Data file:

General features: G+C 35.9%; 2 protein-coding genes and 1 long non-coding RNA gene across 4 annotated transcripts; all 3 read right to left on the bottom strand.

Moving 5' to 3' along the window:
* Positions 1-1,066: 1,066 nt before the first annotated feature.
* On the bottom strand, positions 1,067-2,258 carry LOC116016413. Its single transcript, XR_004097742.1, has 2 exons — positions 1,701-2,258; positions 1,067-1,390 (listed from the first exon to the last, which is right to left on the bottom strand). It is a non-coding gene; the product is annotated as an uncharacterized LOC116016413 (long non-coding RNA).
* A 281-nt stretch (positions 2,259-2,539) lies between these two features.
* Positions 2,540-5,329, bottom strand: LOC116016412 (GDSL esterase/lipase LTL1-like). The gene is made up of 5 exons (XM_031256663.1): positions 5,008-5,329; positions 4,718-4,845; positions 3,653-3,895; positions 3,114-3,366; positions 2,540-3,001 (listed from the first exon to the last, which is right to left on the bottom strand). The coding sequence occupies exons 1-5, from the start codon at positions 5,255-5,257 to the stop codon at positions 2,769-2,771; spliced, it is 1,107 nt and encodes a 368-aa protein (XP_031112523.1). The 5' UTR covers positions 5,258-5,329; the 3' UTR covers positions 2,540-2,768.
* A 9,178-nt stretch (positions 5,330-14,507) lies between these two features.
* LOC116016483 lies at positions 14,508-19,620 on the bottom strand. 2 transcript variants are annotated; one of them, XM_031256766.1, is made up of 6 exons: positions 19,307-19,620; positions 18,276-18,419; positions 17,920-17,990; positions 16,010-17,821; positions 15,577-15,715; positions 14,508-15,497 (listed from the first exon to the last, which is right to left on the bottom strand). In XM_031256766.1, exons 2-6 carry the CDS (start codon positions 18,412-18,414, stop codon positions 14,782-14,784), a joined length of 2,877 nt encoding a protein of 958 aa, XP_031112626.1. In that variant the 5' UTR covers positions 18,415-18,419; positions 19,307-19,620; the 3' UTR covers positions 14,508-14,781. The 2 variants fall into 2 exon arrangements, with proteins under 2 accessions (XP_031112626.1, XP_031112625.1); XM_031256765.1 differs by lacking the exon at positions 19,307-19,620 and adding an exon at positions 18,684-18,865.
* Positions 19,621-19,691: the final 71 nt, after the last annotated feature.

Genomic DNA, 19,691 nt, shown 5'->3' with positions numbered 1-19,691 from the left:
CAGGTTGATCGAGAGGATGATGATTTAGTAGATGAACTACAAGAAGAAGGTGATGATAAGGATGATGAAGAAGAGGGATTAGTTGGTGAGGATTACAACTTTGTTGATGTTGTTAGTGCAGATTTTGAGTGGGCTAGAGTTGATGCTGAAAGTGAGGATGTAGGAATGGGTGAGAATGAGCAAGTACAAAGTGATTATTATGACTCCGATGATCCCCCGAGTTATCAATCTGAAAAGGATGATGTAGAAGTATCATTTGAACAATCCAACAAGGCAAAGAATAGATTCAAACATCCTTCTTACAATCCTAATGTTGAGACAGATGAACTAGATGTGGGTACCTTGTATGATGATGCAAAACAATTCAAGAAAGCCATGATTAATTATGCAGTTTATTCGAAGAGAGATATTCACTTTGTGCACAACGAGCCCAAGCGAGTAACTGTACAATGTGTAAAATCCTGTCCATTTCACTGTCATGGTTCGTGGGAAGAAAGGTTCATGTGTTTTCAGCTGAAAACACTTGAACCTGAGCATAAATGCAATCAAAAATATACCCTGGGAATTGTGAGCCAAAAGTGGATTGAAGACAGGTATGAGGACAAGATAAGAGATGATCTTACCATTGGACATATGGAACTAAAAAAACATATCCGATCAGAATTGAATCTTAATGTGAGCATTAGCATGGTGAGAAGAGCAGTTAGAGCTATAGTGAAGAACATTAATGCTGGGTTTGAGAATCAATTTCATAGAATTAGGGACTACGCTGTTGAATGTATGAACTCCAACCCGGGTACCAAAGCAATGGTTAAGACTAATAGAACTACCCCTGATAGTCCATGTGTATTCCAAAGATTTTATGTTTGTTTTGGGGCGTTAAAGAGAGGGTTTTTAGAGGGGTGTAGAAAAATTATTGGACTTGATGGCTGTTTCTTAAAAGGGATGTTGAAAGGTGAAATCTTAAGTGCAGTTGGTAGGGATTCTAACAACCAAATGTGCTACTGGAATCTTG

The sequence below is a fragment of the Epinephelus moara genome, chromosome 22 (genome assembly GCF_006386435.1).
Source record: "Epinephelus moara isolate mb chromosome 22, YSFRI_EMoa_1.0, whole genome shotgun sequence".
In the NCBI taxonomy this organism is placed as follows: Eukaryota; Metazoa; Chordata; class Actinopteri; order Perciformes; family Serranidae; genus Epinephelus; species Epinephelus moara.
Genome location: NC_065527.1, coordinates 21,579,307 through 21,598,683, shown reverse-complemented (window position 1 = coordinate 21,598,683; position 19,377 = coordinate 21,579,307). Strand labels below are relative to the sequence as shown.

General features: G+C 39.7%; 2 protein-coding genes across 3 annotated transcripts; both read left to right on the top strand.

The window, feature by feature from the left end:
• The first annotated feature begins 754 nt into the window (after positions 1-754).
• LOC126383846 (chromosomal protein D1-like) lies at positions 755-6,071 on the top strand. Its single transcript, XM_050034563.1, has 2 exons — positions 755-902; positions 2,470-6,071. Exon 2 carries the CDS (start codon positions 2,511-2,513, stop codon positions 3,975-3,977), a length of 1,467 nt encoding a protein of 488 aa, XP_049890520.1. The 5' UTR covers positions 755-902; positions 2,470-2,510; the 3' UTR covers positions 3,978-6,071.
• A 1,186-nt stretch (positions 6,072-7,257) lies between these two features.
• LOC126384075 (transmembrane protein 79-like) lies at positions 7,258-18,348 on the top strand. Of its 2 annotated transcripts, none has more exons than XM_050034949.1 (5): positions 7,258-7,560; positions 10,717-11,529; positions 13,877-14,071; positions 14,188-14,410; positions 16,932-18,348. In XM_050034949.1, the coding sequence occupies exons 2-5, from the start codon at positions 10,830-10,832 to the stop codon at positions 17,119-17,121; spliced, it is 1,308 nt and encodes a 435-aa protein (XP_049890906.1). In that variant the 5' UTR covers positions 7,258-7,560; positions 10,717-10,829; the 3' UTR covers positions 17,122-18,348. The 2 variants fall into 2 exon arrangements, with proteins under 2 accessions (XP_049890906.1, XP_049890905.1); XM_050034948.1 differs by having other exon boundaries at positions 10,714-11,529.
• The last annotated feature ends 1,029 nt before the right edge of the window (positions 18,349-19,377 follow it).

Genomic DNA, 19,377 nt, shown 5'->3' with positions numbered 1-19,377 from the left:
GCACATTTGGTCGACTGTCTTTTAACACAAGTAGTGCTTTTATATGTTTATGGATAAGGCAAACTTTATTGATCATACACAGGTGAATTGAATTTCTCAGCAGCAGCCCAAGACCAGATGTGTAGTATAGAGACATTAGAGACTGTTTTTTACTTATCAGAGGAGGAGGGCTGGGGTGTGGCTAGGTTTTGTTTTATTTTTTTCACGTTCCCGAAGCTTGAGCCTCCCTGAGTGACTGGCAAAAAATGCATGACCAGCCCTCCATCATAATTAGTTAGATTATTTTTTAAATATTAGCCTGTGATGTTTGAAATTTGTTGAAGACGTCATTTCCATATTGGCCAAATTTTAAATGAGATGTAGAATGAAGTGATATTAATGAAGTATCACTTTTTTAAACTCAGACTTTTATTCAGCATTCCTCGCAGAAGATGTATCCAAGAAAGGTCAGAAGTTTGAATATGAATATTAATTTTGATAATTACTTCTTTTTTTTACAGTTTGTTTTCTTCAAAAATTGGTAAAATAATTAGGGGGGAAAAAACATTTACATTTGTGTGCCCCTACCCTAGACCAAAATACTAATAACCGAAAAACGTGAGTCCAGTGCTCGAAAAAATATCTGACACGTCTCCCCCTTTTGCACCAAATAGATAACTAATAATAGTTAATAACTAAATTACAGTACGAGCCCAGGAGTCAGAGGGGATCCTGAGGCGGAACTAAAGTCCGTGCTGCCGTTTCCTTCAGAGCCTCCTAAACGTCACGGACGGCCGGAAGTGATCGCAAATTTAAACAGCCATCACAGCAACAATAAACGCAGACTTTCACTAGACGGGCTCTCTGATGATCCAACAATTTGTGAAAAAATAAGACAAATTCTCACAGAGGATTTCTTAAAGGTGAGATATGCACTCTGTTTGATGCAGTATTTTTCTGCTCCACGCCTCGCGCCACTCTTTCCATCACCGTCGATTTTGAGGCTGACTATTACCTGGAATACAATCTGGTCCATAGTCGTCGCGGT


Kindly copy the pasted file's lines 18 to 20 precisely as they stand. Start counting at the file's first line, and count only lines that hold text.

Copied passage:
• The first annotated feature begins 754 nt into the window (after positions 1-754).
• LOC126383846 (chromosomal protein D1-like) lies at positions 755-6,071 on the top strand. Its single transcript, XM_050034563.1, has 2 exons — positions 755-902; positions 2,470-6,071. Exon 2 carries the CDS (start codon positions 2,511-2,513, stop codon positions 3,975-3,977), a length of 1,467 nt encoding a protein of 488 aa, XP_049890520.1. The 5' UTR covers positions 755-902; positions 2,470-2,510; the 3' UTR covers positions 3,978-6,071.
• A 1,186-nt stretch (positions 6,072-7,257) lies between these two features.